Basically, different styles have different strengths. To become a complete Kung Fu practitioner, you should learn kung fu as a whole and not focus on just one style. Ultimately, "Shaolin Kung Fu" consists of many different styles and methods.

This is what makes Internal & External Kung Fu by Jiang Yu Shan especially interesting. You are learning many styles and it's all in one package where the different elements support each other. 

In addition to these, Jiang Yu Shan's Trinity System also has the best parts of other styles like Tai Chi which we may cover in the far future.

For decades these methods of Jiang Yu Shan have been hidden in Taiwan alone but what we did is that we basically exported this knowledge from the East to the West to a wider audience.

A lot of these methods and techniques are written in ancient books only with no proper instructions of how to actually practice them. This is why most Shaolin books are almost useless on their own.

However, someone who learned the methods from a generation before can teach you. You can learn at WarriorNeigong.com


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samuli jyrkinen

About the author 

Samuli Jyrkinen

Samuli is the ninja behind the scenes (photography, videography, websites, program platforms and more). He has been training religiously for over a decade and has a firm grasp of physical and mental fitness. You will find our story here.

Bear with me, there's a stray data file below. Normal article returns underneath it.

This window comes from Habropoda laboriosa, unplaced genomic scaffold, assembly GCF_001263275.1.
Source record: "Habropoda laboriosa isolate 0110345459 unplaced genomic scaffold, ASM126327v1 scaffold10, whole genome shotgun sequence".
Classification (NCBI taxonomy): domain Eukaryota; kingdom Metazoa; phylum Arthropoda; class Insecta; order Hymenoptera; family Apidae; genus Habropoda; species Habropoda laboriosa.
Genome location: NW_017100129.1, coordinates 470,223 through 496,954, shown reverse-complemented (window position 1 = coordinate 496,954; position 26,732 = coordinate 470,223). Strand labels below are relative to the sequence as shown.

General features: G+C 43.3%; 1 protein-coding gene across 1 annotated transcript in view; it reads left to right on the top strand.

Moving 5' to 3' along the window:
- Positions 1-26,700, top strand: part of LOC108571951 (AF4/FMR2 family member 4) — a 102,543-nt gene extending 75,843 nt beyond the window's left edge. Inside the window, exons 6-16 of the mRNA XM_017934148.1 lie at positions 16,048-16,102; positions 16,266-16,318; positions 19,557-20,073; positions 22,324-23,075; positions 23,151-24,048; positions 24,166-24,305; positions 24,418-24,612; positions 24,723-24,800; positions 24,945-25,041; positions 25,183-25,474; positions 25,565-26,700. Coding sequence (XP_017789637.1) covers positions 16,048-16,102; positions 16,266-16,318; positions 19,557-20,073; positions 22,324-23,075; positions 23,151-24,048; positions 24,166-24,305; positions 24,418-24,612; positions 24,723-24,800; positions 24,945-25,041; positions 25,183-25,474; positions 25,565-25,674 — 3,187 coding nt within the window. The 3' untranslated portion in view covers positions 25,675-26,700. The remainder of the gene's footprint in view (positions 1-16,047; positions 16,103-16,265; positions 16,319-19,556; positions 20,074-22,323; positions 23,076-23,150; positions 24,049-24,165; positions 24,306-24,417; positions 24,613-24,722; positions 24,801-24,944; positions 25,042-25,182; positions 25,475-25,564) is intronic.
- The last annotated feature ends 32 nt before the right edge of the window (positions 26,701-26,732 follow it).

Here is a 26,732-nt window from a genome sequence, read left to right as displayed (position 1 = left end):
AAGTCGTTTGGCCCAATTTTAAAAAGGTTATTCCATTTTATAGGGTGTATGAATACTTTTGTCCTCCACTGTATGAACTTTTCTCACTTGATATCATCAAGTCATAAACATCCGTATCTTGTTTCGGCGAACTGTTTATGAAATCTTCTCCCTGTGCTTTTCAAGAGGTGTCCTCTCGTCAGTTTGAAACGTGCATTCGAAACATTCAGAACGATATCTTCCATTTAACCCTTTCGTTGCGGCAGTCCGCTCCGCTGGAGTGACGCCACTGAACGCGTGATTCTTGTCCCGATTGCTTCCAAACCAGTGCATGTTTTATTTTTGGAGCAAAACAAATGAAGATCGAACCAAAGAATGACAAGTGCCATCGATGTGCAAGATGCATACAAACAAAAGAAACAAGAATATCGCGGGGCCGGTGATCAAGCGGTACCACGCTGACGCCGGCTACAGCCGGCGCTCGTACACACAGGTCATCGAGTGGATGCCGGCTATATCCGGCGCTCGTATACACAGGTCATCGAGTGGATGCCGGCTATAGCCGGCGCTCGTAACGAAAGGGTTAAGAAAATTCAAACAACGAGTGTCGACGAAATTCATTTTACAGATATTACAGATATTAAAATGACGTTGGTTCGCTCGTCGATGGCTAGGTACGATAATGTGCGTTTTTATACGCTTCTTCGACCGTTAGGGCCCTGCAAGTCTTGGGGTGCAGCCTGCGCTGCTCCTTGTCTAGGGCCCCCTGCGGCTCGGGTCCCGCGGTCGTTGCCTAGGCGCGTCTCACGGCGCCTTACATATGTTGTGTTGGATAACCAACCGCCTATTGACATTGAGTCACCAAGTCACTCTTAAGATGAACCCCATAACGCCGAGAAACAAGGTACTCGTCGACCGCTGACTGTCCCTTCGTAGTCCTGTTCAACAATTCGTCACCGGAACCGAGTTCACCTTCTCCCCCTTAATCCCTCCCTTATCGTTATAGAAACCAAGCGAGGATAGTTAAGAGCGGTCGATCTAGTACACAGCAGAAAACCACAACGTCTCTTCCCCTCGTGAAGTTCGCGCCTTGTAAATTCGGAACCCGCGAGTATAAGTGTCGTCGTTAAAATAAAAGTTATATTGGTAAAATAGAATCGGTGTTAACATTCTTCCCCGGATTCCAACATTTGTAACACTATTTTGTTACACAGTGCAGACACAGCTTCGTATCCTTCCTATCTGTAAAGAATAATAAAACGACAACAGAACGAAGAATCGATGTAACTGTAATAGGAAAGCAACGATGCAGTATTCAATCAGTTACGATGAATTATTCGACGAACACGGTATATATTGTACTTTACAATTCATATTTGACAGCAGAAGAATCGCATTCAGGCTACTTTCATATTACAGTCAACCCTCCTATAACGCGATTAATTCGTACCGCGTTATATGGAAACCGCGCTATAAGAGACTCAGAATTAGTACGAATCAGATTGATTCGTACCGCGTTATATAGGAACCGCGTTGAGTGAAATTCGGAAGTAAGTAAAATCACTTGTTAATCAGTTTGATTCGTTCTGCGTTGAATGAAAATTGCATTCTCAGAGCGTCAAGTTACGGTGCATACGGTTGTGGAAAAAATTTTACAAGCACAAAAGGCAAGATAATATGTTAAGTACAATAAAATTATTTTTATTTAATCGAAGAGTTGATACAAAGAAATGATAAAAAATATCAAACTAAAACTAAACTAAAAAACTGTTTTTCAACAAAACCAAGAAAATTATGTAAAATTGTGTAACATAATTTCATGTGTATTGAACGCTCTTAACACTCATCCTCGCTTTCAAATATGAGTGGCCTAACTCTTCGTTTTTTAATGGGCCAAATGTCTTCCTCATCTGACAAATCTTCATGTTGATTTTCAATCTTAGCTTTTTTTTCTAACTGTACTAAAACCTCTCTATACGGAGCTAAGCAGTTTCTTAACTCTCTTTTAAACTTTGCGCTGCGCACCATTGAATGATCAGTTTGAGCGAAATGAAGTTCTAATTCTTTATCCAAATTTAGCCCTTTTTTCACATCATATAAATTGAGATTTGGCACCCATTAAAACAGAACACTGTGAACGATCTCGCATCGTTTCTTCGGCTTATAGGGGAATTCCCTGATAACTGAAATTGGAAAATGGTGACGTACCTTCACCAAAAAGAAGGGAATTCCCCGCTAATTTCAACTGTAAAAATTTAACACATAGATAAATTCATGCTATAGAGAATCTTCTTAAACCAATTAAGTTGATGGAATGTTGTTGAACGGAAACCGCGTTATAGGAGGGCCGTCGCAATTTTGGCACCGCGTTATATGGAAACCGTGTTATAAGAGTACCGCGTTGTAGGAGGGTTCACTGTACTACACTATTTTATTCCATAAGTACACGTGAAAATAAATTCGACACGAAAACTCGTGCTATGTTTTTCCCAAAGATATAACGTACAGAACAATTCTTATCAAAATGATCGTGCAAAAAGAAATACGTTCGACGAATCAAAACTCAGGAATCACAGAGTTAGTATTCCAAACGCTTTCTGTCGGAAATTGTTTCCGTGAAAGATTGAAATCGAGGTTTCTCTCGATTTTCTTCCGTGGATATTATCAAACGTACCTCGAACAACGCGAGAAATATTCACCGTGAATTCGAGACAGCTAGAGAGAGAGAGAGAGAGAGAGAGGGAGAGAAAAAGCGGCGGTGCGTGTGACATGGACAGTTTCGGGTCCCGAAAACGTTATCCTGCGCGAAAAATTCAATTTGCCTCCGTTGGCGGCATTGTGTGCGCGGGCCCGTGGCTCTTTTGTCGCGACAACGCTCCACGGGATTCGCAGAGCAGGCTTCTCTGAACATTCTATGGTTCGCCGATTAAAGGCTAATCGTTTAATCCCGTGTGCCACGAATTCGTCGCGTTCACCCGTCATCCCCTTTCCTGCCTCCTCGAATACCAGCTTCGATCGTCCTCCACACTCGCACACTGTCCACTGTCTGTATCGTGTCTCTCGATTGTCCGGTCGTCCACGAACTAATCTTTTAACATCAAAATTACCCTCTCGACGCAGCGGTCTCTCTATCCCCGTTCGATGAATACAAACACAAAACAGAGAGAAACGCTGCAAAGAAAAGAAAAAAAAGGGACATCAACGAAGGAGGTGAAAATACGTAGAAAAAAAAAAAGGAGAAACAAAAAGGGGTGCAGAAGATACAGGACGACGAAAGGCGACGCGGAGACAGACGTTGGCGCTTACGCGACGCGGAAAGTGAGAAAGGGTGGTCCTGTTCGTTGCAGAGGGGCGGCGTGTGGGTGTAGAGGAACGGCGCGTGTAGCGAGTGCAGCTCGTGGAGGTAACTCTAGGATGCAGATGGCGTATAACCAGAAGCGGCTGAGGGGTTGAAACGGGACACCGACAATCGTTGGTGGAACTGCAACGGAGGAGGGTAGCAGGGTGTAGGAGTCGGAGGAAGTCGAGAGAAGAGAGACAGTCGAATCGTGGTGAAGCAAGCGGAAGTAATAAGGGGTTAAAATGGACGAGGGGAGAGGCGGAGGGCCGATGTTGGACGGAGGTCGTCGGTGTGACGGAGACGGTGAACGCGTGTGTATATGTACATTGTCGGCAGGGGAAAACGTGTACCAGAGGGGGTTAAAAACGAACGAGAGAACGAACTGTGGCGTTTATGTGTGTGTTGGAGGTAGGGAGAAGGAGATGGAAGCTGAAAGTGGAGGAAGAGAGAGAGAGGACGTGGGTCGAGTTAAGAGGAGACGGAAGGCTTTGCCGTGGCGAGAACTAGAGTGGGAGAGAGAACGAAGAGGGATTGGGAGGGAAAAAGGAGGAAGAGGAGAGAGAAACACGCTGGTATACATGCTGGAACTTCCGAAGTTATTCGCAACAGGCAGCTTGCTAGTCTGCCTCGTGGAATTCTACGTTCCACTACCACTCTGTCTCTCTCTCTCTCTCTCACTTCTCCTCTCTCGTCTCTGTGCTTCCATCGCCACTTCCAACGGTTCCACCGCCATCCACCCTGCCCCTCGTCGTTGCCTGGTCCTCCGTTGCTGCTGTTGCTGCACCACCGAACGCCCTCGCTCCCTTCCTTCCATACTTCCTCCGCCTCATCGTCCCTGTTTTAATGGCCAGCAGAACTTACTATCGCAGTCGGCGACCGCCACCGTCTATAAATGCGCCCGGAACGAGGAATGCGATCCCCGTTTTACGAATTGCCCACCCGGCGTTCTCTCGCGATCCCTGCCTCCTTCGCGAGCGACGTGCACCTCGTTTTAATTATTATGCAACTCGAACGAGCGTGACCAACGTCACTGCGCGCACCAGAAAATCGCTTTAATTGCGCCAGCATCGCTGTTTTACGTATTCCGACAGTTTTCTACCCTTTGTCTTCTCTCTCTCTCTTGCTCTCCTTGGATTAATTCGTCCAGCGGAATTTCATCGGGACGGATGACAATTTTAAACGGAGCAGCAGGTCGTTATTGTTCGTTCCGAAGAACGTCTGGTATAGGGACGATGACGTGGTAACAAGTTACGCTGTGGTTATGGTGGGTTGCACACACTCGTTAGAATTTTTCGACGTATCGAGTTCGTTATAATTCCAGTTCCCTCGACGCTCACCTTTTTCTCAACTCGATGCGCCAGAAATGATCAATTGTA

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  • MMA are codified rules that are oftentimes conflated with the concept of eclectic systems of martial arts. Likewise, the words internal and external martial arts are oftentimes misused for similar reasons. Taoist martial arts came before Shaolin fighting arts, and these indigenous Chinese fighting arts are known as internal arts because they are native to China. On the other hand, Shaolin fighting systems and Chan Buddhism are influenced by Indian culture, and the Shaolin fighting arts were further developed by Shaolin monks. It’s clear to see that Taoism is a philosophy stemming from China as well as systems like Hsing yi, Bagua, Taiji, Bajiquan, etc. Shaolin is tinged with Indian influences, so the word external is used to describe that Shaolin arts are from foreign influences like Snake Style, Tiger Style, Crane Style, etc.
    Sadly, there are people who actually get mixed up with these concepts. Wei-gong, or strength and conditioning, is oftentimes described with the word external. Martial arts systems with hard and direct attacks are also mislabeled as external styles. However, the word internal is often used to describe systems that involve neigong, which are mind and body meditative workouts involving breathwork and coordinated movement flow. Systems like Taiji teach people how to generate power through fascially driven movement. The body moving as a unit in a smooth manner for health and combat efficiency is the purpose of Taiji. Taiji also teaches people to yield or blend in with attacks to counter with pushes and throws. It’s weird that some people call yielding movements internal rather than soft movements to deflect attacks. I can’t stand the Dantian theory because the concept is unproven. People actually claim that internal styles are systems that cultivate chi. Qigong can be used to develop muscles because some forms of qigong are dynamic tension exercises. Taiji and qigong are simply systems of joint mobility and breathwork.